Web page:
In Reykjavik – the capital of Iceland and the northernmost capital in the world, high-quality bicycle infrastructure has been developed for some time. Thanks to the efforts of Paweł Bartoszek – a local politician originally from Poland, biking could soon become one of the main attractions drawing tourists to this chilly country.

Icelandic Surprise

What comes to mind when you think of Iceland? Glaciers, volcanoes, geysers, northern lights, breathtaking landscapes, and the vibrant nature of the polar regions. These unique attractions draw crowds from all over the world to Iceland. The streets of downtown Reykjavik are filled with a colorful mix of people from every continent.
But since my visit, Iceland for me is all about biking…
Why was I in Iceland?

The Institute of Civic Affairs – is a non-governmental organization from Łódź, which has been actively working on a national scale for twenty years, advocating for an ecological economy, social health, and civic awareness. It’s also worth mentioning that “City in Motion” is financed by Liechtenstein, Norway, and specifically Iceland, through the EEA and Norwegian Funds as part of the Active Citizens – Regional Fund Program. Therefore, it’s no surprise that Iceland was chosen as a destination for such a journey.
A country crossed by the Arctic Circle, Iceland turned out to be a fascinating example of eco-friendly transport transformation.

Throughout the 20th century, its capital was built with a focus on personal car use. Reykjavik’s small old center and sprawling American-style suburbs cut by wide roads are its typical features.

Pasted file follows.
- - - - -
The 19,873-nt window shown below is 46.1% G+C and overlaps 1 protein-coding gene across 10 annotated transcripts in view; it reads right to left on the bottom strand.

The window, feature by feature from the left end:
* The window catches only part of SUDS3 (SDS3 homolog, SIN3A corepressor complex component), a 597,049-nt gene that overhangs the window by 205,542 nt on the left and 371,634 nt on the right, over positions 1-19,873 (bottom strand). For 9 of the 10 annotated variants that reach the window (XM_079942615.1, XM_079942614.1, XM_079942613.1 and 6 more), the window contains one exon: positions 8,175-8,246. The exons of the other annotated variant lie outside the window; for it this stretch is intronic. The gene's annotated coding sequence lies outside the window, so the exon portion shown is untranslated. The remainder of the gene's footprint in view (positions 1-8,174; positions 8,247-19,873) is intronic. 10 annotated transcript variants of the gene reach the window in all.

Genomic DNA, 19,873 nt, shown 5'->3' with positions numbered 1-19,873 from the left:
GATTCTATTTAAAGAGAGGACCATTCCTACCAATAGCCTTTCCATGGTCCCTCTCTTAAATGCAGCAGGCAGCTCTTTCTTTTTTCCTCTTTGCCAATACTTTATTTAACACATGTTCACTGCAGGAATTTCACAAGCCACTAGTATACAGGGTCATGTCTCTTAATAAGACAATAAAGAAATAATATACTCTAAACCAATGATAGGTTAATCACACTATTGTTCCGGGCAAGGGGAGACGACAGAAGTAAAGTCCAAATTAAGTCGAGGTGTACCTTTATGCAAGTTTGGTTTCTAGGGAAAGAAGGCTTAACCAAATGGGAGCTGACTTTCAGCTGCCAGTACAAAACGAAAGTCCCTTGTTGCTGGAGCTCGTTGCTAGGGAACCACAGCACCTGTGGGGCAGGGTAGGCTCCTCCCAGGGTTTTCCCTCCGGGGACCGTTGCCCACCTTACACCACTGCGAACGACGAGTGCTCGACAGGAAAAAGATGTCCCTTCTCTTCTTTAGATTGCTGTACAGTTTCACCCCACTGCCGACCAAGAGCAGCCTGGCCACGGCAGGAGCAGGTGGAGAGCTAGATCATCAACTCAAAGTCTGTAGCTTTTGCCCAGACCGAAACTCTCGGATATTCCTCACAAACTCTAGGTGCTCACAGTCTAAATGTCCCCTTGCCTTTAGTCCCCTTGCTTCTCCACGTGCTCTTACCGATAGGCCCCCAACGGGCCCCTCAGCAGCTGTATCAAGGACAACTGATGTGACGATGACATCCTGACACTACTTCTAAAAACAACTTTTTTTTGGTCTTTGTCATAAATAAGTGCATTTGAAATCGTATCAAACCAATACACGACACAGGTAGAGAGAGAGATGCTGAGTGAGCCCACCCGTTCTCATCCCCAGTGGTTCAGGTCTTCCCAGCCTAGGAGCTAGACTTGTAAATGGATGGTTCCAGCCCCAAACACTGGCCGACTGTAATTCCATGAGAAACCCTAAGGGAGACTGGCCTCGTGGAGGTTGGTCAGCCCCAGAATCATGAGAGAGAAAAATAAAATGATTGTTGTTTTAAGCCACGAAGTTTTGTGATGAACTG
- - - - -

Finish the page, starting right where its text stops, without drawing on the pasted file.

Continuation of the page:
However, Icelanders are increasingly looking to other Nordic countries for inspiration, rather than the USA. The most significant element of this cultural shift is a broad ecological and climate policy, including an approach to urban transport.

The Reykjavik agglomeration is changing its planning policy, limiting suburban sprawl and developing public transport, planning its own Bus Rapid Transit network.
See also: Bus Rapid Transit – better transport for the developing world
What surprised me the most was the well-developed system of high-quality bike paths, which I had the opportunity to test personally.

Biking Adventure

Our guide and caretaker during the stay was Auður Önnu Magnúsdóttir – a representative of Iceland’s largest ecological organization, Landvernd. One of the events she organized for us was a bike tour around the Reykjavik agglomeration.
A bike is the best tool for exploring an unfamiliar city. It allows easy veering off the beaten path while making it hard to miss the details and local “flavors” that a new place offers.

The ride was comfortable and safe. The entire old city center, with its calm traffic, is accessible to tourists and locals on bikes. The other districts, where wide, smooth asphalt bike paths run alongside major streets, are perfect for longer excursions.
Our tour fell into the latter category.
From charming downtown streets, we moved to a district of modern government buildings. We saw the university campus, next to which a water bird reserve is established, and then a bike path along the sea took us to the beach. We admired the Reykjavik residents’ resistance to cold – sunbathing in swimsuits despite temperatures being only a few degrees Celsius.